alexa Synthesis and evaluation of a series of 99mTc(CO)3+ lisinopril complexes for in vivo imaging of angiotensin-converting enzyme expression.
Pharmaceutical Sciences

Pharmaceutical Sciences

Pharmaceutica Analytica Acta

Author(s): Femia FJ, Maresca KP, Hillier SM, Zimmerman CN, Joyal JL,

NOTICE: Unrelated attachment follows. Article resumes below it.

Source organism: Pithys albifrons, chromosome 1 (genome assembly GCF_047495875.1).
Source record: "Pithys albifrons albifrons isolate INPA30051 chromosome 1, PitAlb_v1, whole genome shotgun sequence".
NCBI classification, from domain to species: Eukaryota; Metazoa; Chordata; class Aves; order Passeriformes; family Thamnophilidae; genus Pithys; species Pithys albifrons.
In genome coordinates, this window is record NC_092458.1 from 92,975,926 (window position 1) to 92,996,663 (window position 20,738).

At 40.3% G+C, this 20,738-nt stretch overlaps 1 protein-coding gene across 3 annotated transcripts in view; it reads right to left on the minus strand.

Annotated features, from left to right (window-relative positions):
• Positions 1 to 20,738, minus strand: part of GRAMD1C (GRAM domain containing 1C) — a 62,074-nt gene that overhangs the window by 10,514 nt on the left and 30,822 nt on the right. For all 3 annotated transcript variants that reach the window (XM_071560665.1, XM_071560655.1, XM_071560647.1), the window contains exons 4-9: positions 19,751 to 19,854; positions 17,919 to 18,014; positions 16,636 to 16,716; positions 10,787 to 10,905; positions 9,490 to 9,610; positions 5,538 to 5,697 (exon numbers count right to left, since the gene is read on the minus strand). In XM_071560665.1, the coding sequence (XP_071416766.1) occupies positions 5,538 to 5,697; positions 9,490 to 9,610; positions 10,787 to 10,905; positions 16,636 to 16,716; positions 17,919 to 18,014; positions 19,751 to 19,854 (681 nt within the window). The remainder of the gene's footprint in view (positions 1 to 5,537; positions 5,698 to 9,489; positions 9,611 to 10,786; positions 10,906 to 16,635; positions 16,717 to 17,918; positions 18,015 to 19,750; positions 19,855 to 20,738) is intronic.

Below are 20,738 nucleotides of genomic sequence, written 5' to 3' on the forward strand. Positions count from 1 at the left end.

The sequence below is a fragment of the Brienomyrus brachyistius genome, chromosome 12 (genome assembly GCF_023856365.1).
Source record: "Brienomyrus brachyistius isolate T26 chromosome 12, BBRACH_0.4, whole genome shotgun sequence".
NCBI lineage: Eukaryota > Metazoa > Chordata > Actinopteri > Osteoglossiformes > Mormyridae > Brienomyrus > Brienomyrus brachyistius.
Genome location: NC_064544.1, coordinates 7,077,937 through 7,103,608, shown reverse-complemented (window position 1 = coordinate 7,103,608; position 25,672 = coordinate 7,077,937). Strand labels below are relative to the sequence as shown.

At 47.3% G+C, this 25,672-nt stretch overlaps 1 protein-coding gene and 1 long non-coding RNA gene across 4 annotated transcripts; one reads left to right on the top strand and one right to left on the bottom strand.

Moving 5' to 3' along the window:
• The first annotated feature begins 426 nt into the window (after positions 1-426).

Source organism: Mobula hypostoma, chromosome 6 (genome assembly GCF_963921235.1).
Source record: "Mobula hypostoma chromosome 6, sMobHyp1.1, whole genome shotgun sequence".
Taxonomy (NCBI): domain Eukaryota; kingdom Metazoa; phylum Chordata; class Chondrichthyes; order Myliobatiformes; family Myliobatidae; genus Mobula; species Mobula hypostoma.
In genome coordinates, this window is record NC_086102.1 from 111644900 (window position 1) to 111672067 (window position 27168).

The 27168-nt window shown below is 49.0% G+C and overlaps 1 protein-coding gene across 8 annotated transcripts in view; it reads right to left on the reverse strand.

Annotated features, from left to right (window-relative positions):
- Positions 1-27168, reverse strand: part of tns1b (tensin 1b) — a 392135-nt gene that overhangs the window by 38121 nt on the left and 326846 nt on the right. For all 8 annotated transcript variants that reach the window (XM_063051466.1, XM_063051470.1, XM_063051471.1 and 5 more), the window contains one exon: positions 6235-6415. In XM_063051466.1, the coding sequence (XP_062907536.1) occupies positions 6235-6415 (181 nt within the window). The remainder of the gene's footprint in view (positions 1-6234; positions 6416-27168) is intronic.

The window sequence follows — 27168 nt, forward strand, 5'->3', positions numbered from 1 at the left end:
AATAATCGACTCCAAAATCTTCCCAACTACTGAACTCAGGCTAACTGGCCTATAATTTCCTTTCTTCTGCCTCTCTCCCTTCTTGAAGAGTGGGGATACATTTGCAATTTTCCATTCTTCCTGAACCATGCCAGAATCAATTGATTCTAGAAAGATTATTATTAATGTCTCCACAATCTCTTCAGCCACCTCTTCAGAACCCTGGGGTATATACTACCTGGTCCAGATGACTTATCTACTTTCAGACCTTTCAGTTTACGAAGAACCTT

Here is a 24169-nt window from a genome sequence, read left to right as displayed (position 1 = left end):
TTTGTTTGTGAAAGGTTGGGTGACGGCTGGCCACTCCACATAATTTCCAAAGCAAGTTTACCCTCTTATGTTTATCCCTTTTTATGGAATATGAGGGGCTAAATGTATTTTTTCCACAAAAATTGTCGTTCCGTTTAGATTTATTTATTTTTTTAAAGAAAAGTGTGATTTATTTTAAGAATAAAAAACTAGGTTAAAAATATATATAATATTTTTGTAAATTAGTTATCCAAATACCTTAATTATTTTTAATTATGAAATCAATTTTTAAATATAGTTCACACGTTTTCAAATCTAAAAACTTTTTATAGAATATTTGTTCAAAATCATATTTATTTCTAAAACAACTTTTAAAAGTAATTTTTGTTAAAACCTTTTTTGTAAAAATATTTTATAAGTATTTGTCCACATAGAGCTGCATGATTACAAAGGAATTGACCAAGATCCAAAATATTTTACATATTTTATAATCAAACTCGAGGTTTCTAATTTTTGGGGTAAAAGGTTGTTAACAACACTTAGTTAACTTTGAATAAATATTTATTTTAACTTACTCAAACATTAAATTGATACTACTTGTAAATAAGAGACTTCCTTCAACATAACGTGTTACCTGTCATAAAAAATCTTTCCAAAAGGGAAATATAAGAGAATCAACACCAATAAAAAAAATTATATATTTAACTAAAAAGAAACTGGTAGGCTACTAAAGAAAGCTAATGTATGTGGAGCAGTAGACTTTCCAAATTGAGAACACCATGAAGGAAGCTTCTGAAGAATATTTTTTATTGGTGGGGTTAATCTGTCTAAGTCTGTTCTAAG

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Abstract In animal models of cardiac disease and in human congestive heart failure, expression of angiotensin-converting enzyme (ACE) is upregulated in the failing heart and has been associated with disease progression leading to cardiac failure and fibrosis. To develop probes for imaging ACE expression, a series of di(2-pyridylmethyl)amine (D) chelates capable of binding M(CO)3+ (M = technetium, rhenium) was conjugated to lisinopril by acylation of the epsilon-amine of the lysine residue with a series of di(2-pyridylmethylamino)alkanoic acids where the distance of the chelator from the lisinopril core was investigated by varying the number of methylene spacer groups to produce di(2-pyridylmethyl)amine(Cx)lisinopril analogs: D(C4)lisinopril, D(C5)lisinopril, and D(C8)lisinopril. The inhibitory activity of each rhenium complex was evaluated in vitro against purified rabbit lung ACE and was shown to vary directly with the length of the methylene spacer: Re[D(C8)lisinopril], inhibitory concentration of 50\% (IC50) = 3 nM; Re[D(C5)lisinopril], IC50 = 144 nM; and Re[D(C4)lisinopril], IC50 = 1,146 nM, as compared with lisinopril, IC50 = 4 nM. The in vivo specificity for ACE was determined by examining the biodistribution of the 99mTc-[D(C8)lisinopril] analog in rats with and without pretreatment with unlabeled lisinopril. Uptake in the lungs, a tissue that constitutively expresses ACE, was 15.2 percentage injected dose per gram at 10 min after injection and was dramatically reduced by pretreatment with lisinopril, supporting ACE-mediated binding in vivo. Planar anterior imaging analysis of 99mTc-[D(C8)lisinopril] corroborated these data. Thus, high-affinity 99mTc-labeled ACE inhibitor has been designed with potency similar to that of lisinopril and has been demonstrated to specifically localize to tissues that express ACE in vivo. This agent may be useful in monitoring ACE as a function of disease progression in relevant diseases such as heart failure. This article was published in J Nucl Med and referenced in Pharmaceutica Analytica Acta

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